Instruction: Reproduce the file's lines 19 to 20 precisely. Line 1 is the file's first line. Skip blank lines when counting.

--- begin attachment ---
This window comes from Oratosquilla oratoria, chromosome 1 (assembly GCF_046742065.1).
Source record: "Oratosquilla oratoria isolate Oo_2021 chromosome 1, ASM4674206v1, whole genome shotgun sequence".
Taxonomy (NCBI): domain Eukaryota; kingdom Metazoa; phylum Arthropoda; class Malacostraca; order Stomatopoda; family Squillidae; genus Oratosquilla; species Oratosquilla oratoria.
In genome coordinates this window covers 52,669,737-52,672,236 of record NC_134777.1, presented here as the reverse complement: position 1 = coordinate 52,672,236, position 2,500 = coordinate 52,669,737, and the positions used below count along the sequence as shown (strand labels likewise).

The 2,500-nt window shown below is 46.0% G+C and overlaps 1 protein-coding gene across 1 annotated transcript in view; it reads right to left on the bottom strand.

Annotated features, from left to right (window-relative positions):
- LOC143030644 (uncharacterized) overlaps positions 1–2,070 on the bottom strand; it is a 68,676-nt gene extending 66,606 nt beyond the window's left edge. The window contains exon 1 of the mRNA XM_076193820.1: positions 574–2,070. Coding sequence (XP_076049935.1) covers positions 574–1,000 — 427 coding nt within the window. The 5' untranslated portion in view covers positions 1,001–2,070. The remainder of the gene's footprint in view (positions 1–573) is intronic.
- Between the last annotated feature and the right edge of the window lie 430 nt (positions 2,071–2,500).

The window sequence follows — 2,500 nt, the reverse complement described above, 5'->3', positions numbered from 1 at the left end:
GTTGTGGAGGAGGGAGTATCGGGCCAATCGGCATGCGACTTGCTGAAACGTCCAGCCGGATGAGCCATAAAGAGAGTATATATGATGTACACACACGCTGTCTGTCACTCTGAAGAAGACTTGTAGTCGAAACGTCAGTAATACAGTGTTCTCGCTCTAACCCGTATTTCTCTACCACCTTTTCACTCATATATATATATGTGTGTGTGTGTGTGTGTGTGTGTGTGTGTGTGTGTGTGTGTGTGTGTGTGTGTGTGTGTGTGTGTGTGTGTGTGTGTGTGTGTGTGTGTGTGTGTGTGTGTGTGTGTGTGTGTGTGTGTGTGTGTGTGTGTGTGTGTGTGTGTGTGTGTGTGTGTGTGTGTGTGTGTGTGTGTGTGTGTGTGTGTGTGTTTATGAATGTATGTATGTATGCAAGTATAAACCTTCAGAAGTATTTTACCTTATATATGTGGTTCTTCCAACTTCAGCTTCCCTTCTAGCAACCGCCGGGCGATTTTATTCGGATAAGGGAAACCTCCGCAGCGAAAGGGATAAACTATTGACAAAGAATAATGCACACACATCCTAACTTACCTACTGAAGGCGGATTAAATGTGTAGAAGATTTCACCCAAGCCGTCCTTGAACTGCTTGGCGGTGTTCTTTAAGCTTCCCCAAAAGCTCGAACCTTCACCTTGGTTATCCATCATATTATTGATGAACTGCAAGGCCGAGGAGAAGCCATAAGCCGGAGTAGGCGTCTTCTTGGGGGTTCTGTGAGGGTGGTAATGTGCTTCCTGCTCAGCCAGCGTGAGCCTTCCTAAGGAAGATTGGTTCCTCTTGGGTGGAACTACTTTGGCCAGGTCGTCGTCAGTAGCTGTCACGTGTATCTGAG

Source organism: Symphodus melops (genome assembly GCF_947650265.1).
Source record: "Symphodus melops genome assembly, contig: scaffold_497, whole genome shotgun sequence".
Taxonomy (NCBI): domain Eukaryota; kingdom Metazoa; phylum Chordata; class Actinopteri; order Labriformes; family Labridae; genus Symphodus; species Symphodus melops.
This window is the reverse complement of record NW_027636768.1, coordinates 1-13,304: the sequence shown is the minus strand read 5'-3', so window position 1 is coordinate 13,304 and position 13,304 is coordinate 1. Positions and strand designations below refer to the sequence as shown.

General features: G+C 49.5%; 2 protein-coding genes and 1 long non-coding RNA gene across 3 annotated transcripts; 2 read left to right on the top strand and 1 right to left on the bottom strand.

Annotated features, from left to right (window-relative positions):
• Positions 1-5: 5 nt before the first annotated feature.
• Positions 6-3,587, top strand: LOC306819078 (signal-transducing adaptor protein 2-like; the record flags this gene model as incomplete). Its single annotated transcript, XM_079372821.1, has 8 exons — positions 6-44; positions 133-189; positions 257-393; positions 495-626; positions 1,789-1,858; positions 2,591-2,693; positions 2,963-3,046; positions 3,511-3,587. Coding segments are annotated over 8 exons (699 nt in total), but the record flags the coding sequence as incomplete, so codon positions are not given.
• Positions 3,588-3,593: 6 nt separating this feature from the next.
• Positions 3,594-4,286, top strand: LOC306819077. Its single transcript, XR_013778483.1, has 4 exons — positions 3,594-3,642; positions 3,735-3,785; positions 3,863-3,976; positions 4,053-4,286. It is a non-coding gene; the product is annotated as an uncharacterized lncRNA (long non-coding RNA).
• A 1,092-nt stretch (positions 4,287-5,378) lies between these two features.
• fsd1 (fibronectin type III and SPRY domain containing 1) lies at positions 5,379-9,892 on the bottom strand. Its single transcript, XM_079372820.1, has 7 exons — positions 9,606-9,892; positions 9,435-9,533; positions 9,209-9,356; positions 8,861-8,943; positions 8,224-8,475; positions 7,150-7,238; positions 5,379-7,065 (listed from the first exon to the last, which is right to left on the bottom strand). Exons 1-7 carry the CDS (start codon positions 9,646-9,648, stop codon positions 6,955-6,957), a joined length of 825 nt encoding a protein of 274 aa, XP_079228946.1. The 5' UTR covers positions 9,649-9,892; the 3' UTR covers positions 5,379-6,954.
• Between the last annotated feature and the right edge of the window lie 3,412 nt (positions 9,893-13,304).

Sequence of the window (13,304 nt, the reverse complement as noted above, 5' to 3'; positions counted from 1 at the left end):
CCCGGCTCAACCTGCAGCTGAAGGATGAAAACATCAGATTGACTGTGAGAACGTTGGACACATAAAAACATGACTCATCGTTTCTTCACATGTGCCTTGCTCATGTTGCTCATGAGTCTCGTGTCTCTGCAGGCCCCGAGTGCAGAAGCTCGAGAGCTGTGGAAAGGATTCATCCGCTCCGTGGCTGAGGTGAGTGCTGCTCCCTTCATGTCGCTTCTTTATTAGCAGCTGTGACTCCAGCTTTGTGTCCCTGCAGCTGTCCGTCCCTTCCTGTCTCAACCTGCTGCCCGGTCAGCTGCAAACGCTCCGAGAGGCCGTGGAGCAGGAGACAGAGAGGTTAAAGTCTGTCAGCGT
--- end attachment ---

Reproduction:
• Positions 3,588-3,593: 6 nt separating this feature from the next.
• Positions 3,594-4,286, top strand: LOC306819077. Its single transcript, XR_013778483.1, has 4 exons — positions 3,594-3,642; positions 3,735-3,785; positions 3,863-3,976; positions 4,053-4,286. It is a non-coding gene; the product is annotated as an uncharacterized lncRNA (long non-coding RNA).